Previous studies of entrepreneurship have had to rely on relatively small samples of founders. “But the beauty of administrative data is that it’s not a sample,” Jones says. “It’s the actual universe of data.”
Focusing on Tech Entrepreneurs
Among the 2.7 million founders in their dataset, the average age of a company’s founder at the time of founding was 41.9 years.
However, that analysis included all kinds of firms, from tech companies to nail salons to restaurants. The researchers were chiefly interested in high-growth new ventures—the kinds that can transform the economy—and understanding whether the Silicon Valley mythology was true. So they limited their dataset to include only technology companies, and further winnowed that down to the fastest-growing 0.1 percent—in other words, the one company out of every 1,000 that saw its sales or number of employees increase the most in its first five years.
Among this exclusive subset, the average founder age was 45.0. “It surprised me,” Jones says. “It’s even older than I thought.”
For an alternative measure of success, the researchers also looked at firms that had successfully “exited” the market, either by getting acquired by another company or going public in an IPO. The average founder for that group was even older, at 46.7.
While these results clearly indicate that middle-aged founders dominate among the highest-growth firms, it is also true that forty-somethings are much more likely to try to start a new company than twenty-somethings.
“There are more bites at the apple from 40-year-olds,” Jones says.
To further test their results, the researchers made another calculation looking at the probability of success among those who had founded a firm. They determined what they call “batting averages”— the odds that founders of different ages make it into the top 0.1 percentile.
The data revealed that a founder who is 50 years old is 1.8 times more likely to start a top company than a 30-year-old founder, and that a 20-year-old founder has the worst chance of all.
“The longer you’ve been around, the better your odds,” Jones says.
Why Do Entrepreneurs Get Better with Age?
The results prompt another big question: What is it about middle-aged founders that accounts for their higher rate of success? Is it stronger leadership skills? Greater financial resources? A more robust network of customers and suppliers? Or something else entirely?
While the paper does not attempt to pick apart all the mechanisms behind success, it does offer an enlightening insight: founders with three or more years of experience in the same industry as their startup are twice as likely to have a one-in-1,000 fastest-growing company.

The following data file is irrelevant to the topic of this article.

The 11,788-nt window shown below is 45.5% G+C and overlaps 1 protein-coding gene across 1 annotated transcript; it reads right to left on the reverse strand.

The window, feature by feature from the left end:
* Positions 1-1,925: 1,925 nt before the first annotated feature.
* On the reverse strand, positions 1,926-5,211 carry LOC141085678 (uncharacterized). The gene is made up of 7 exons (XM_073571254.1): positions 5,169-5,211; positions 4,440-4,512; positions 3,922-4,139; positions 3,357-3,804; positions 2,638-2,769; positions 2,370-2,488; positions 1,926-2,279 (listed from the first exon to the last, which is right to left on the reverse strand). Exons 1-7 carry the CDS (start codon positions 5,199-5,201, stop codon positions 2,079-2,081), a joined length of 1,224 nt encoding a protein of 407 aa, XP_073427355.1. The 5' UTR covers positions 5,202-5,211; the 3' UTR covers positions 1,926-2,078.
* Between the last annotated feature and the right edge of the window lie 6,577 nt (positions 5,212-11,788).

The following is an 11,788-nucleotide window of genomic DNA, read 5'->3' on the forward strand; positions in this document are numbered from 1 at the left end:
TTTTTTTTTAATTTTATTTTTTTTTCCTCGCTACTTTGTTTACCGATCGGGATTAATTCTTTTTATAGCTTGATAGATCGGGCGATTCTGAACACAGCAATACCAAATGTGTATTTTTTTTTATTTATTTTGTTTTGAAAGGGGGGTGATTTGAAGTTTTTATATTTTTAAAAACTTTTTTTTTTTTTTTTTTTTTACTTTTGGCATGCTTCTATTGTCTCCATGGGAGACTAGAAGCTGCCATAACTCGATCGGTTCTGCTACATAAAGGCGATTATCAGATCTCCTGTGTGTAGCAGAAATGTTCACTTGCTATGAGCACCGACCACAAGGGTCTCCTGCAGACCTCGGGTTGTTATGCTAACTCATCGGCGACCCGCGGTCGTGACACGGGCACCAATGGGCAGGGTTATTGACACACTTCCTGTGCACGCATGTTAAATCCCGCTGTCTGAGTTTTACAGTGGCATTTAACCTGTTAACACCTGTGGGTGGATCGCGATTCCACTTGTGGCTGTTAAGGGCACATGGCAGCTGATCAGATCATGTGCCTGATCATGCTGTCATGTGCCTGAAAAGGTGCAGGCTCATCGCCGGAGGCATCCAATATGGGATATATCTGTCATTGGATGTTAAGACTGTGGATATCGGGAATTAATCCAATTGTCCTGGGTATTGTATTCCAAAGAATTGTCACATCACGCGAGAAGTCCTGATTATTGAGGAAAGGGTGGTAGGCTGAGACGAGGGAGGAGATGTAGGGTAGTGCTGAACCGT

“The facts stand strongly against the idea that you want to come from outside of the industry,” Jones says.
He hopes to explore this question more deeply in future research.
Jones also wants to investigate a puzzle that the paper introduces: while older people build stronger companies, venture capitalists nonetheless invest disproportionately in firms with younger founders.
Perhaps this is because young people tend to have fewer financial resources, so venture capitalists intentionally target them, knowing that they are likely to get a better stake in the company. Or it may be evidence that venture capitalists are buying into the flawed belief that young people make better entrepreneurs.
“It could be rational for the venture capitalists, or it could be that they’re just making a big mistake,” Jones says.
He suspects that the “young founder” myth has pushed young people to take unwise risks in the past and kept older people from acting on their ideas. He hopes that the study takes a step towards dispelling that myth.
“At the individual level, you have to ask yourself ‘Do I want to be a founder now, at this point in my life?’” he says of people deciding whether or not to choose the entrepreneurship path. “I think this can be very useful information to people weighing that decision.”
This article first appeared in insight.kellogg.northwestern.edu